• Provide the source for each release so that it can easily be fetched and checksummed
  • upstreams should definitely avoid coming up with their own "package management" or "self upgrade" solutions. Let downstream do their job and make your software compatible with existing packaging solutions
  • use common build systems. Provide makefiles with an install and uninstall target. Don't violate FHS. Make sure your Makefile and software easily allows using a different prefix. I even do this for repo's that contain 1 or 2 shell scripts. (example)
  • Ideally, we would have something like git, but for issue tracking. Everyone could still host their own issue tracker, but integration between up- and downstream could become much more efficient
  • talk to each other, brainstorm. we can make everyone's life easier

I don't think we should try to go much beyond some common infrastructure/tools and some best practices. People will always have different opinions on how things should be done. And that's a good thing, it's the very definiton of the open source community: scratch your own itch.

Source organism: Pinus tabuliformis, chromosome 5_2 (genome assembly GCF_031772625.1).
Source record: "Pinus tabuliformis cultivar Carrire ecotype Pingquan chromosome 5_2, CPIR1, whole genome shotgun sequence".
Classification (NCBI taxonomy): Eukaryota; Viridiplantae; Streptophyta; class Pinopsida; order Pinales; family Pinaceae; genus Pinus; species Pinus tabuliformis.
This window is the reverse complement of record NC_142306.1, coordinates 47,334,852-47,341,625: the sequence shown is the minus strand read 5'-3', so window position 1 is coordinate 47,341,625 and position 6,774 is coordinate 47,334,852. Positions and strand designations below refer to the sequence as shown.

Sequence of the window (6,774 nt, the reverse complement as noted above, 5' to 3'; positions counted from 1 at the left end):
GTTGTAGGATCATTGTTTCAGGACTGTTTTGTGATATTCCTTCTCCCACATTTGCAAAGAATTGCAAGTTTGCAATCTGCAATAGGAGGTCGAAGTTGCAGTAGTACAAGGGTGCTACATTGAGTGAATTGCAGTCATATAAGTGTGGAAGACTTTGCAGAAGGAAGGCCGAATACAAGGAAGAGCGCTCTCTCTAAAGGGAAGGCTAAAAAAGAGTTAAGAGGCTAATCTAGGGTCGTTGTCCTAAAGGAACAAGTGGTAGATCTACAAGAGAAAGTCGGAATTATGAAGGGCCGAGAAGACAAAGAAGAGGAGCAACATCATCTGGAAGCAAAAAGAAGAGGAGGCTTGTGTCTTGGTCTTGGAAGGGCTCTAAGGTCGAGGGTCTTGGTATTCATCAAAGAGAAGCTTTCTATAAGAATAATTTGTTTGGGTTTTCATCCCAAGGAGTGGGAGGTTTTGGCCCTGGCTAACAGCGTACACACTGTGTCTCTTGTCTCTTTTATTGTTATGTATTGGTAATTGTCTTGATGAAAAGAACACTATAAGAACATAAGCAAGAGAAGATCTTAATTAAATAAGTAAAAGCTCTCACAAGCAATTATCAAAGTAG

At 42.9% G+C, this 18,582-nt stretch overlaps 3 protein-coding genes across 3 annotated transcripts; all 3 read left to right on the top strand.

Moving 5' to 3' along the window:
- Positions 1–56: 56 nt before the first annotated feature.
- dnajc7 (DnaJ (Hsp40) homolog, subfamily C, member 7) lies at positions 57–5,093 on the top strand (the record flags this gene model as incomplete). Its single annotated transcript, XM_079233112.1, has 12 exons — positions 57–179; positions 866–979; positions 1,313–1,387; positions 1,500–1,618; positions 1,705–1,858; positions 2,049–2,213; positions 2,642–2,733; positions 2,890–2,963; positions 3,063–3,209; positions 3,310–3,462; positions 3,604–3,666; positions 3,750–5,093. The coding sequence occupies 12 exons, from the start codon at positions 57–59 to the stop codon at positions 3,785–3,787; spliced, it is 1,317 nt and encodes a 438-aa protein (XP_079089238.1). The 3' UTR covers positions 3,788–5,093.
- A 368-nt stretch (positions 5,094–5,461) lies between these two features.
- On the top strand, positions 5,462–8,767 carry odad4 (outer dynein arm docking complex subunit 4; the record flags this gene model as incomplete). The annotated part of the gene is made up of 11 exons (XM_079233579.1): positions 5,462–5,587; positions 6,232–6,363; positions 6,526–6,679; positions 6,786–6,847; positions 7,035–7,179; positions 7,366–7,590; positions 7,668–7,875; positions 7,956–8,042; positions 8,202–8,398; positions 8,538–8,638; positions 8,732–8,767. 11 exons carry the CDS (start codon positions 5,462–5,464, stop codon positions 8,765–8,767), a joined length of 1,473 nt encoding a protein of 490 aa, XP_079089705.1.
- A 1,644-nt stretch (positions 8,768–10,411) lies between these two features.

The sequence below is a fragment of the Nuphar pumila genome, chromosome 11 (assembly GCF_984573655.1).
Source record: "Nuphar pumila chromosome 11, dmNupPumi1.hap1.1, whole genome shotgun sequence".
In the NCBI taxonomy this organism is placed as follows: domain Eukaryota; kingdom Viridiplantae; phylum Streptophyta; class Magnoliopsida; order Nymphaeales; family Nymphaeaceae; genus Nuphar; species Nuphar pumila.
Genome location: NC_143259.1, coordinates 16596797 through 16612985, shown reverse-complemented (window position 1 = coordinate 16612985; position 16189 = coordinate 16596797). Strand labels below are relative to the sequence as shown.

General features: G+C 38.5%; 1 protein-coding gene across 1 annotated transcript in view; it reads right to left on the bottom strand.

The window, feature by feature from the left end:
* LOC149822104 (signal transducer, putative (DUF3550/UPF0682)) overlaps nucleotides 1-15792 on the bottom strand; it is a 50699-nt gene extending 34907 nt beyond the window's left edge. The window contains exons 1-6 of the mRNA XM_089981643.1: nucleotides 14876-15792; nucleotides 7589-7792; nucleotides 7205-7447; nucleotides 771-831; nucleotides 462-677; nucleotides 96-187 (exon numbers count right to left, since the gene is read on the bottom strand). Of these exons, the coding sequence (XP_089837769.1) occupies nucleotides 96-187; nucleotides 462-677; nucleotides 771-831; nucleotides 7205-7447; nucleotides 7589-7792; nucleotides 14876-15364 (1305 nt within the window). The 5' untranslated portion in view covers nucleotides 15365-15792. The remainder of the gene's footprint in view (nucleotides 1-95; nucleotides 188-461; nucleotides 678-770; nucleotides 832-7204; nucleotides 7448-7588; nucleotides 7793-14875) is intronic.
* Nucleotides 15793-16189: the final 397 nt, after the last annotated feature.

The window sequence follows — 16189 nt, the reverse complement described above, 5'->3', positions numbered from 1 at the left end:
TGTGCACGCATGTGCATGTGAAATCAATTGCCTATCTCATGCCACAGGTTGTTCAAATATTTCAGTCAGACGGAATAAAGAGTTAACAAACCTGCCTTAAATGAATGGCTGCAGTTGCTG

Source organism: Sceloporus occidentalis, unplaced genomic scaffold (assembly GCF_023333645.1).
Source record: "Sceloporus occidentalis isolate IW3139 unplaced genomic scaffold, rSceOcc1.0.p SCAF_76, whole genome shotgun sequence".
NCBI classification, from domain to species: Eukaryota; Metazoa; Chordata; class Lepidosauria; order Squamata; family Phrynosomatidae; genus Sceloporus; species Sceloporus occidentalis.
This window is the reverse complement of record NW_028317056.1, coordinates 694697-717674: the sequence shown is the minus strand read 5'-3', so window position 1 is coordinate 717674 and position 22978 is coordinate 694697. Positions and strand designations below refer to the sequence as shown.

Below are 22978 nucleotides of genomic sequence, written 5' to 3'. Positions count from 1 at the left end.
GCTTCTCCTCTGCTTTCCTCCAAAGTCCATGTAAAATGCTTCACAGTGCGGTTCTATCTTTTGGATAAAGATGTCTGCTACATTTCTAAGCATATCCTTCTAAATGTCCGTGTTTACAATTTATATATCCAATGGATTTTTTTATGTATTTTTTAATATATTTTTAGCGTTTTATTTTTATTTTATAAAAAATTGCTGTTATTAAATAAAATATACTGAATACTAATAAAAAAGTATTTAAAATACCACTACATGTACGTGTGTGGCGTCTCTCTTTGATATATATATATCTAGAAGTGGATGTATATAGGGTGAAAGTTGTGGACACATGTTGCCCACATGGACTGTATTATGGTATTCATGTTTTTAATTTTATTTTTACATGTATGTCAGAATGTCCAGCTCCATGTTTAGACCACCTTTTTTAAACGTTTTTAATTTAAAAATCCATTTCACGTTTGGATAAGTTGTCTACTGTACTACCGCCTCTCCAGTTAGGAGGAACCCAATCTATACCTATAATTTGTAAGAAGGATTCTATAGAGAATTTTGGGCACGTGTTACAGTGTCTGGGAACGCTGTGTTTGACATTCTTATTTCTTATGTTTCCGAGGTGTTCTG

What do you think?

Comments

Dieter:

This article is well thought out, well written, and right on point. More cooperation between upstream and downstream would make things easier for devs and end users. If one could just get everyone to agree on this and put it into motion it would be wonderful. A community approach similar to Arch Linux would benefit everyone.

Myra Nelson

I agree with the sentiment but I think we're unlikely see much change. The open source community by its very nature is heterogeneous. It's deeply rooted in the underlying philosophy. Eric Raymond states: "Rule of Diversity: Distrust all claims for 'one true way'" and you'll often hear "there's always more than one way of doing something". This is no bad thing however. It gives people the freedom to be creative and only then do we see great pieces of work.

Amen, Tom. And if you come up with something genuinly good, people will probably follow.
Since writing this article, I have been reading more about distributed bugtrackers. Seems like there are some nice ones out there.
I especially like the "track bugs in the same branch as the code" approach from bugs everywhere